Diet related changes in the gastrointestinal microbiota of horses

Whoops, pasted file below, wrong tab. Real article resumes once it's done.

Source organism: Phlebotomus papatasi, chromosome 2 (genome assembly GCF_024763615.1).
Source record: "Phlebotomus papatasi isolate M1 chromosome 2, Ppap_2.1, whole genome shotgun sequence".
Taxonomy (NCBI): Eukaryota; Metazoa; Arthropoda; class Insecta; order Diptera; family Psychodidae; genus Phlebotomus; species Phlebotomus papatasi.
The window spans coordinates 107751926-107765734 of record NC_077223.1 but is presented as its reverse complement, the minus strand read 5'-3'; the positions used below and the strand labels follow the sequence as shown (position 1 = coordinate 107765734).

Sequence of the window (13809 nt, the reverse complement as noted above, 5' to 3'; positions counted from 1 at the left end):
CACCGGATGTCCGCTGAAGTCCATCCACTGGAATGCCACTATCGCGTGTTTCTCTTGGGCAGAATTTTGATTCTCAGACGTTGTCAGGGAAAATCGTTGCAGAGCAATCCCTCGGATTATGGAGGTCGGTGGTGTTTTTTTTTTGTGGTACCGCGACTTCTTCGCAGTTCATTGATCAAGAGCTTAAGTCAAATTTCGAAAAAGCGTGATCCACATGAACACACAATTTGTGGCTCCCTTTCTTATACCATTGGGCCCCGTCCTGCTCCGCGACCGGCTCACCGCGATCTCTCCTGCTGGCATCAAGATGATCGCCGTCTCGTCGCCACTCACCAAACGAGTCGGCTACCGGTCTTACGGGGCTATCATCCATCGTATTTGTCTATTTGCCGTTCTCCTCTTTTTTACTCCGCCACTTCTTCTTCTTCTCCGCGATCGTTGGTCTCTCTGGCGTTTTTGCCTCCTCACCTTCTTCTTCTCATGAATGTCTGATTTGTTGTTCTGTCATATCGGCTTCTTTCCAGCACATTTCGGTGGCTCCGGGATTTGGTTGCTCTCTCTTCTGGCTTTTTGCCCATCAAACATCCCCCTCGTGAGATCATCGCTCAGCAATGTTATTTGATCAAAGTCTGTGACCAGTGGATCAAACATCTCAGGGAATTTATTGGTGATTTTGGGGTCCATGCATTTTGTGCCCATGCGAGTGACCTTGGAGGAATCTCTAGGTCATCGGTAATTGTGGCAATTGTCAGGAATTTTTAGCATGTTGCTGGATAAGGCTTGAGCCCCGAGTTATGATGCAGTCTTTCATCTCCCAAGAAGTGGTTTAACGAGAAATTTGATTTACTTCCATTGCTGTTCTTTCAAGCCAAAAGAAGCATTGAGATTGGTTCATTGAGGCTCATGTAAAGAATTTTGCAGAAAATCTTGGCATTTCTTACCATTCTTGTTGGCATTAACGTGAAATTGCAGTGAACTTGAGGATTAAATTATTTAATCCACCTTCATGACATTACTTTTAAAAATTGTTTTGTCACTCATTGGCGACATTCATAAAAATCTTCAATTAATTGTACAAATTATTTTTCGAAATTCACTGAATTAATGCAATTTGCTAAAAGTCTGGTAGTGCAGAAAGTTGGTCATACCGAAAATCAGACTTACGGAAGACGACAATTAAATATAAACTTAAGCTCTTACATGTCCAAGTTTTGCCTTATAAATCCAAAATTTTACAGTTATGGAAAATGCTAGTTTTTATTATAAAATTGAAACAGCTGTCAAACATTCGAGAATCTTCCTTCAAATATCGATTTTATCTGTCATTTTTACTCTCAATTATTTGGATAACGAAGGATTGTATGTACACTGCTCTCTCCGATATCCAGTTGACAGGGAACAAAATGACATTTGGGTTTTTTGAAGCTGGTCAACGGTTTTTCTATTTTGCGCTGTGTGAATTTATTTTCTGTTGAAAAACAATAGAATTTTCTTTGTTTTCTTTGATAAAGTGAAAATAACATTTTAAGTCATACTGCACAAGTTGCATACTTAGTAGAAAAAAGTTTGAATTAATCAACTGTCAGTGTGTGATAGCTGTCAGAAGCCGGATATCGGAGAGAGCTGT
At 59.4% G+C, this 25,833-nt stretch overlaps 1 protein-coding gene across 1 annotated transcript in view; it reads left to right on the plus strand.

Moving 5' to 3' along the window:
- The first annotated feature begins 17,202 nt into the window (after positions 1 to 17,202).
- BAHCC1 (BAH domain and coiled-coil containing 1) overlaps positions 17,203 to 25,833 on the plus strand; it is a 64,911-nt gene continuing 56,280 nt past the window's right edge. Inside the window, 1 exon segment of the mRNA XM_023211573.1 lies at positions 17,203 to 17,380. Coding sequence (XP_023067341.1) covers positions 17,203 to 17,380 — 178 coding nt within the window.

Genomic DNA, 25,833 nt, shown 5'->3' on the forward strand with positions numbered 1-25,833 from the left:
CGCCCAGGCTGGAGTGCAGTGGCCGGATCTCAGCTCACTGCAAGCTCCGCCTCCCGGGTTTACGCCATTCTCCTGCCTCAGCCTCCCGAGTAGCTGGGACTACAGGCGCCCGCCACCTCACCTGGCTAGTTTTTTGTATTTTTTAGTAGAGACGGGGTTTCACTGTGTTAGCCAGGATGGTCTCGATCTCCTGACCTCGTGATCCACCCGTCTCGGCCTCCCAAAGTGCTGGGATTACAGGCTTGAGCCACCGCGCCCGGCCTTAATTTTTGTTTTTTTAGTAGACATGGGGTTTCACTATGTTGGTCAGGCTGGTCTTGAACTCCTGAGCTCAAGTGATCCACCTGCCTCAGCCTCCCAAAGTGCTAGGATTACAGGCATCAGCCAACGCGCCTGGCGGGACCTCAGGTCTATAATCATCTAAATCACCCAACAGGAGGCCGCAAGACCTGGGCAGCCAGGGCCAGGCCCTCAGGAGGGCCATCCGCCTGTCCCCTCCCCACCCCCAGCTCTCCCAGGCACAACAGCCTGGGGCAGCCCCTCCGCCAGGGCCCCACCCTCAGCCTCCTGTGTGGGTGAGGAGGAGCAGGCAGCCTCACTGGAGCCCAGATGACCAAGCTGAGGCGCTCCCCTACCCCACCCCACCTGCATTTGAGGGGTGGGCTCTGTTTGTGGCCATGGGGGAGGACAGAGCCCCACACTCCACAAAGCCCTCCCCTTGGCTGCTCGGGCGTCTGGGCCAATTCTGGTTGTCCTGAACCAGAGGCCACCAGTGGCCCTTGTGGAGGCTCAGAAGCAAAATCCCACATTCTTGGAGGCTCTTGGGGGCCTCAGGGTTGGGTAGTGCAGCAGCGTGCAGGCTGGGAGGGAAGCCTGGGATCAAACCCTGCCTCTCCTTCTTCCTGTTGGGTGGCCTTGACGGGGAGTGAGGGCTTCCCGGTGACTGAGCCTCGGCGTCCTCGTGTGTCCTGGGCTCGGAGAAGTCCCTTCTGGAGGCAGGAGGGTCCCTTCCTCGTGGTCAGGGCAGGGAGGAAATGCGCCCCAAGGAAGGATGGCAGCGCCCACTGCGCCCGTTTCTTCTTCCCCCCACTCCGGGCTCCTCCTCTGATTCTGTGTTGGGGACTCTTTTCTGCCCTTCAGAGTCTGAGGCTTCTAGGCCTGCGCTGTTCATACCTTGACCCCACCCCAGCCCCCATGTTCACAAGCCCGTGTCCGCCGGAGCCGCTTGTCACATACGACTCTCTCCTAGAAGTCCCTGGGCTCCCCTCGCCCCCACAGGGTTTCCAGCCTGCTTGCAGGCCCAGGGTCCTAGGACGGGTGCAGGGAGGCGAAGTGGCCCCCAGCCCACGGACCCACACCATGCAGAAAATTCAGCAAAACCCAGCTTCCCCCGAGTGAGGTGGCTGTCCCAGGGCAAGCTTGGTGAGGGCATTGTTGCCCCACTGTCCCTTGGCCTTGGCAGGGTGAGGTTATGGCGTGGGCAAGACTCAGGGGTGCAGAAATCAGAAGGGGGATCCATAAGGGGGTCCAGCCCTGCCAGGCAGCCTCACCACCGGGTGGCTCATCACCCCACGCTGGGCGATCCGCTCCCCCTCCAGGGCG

Sammanfattning: Naturally horses were used to survive on grazing a fibre rich diet and consequently their energy metabolism was dependent on fibre degrading microorganisms inhabiting their gastrointestinal tract. However, modern performance horses are exposed to high intensity training, therefore energy-dense feedstuffs had to be introduced to feed rations to meet their high energy requirements. These changes in the diet resulted also in changes in the microbial ecosystem inhabiting the gastrointestinal tract which may also have consequences for the health of the horse. The aim of this study was to gain a better understanding about diet related changes within microbial populations in the equine gut using both culture based and molecular methods. Six mature geldings were fed two different diets (haylage-only and haylage-concentrate) in a cross-over design, both periods consisting of 29 days. Faecal samples were used for the culturing work on Rogosa and VRBG plates, for pH measurement and for analysis with T-RFLP. Several bacteria isolated from plates of both diets were identified by sequencing of 16S rRNA. The switch to a diet comprising concentrate to 50% of DM resulted in a significant increase in abundance of lactobacilli and streptococci, and in the appearance of Lactobacillus ruminis, previously not detected in horse. Several other organisms were also significantly affected by the diet as indicated by T-RFLP results. However, identification of some TRFs is inhibited by the lack of knowledge and references in open databases. On the contrary, an effect of diet on numbers of enterobacteria, faecal pH and diversity of the microbial population could not be observed. The results of this study show that there are diet related changes in horses' gastrointestinal microbiota, indicating that their ecosystem is affected by the diet. Similar patterns could be observed in most of the horses, but also individual differences exist. However, our knowledge is still limited on horses' gastrointestinal microbiology. Therefore further investigations are needed to gain a better understanding of the interactions between gut microbiota and different feeding practices which would help to develop feeding strategies that can support equine health and welfare.
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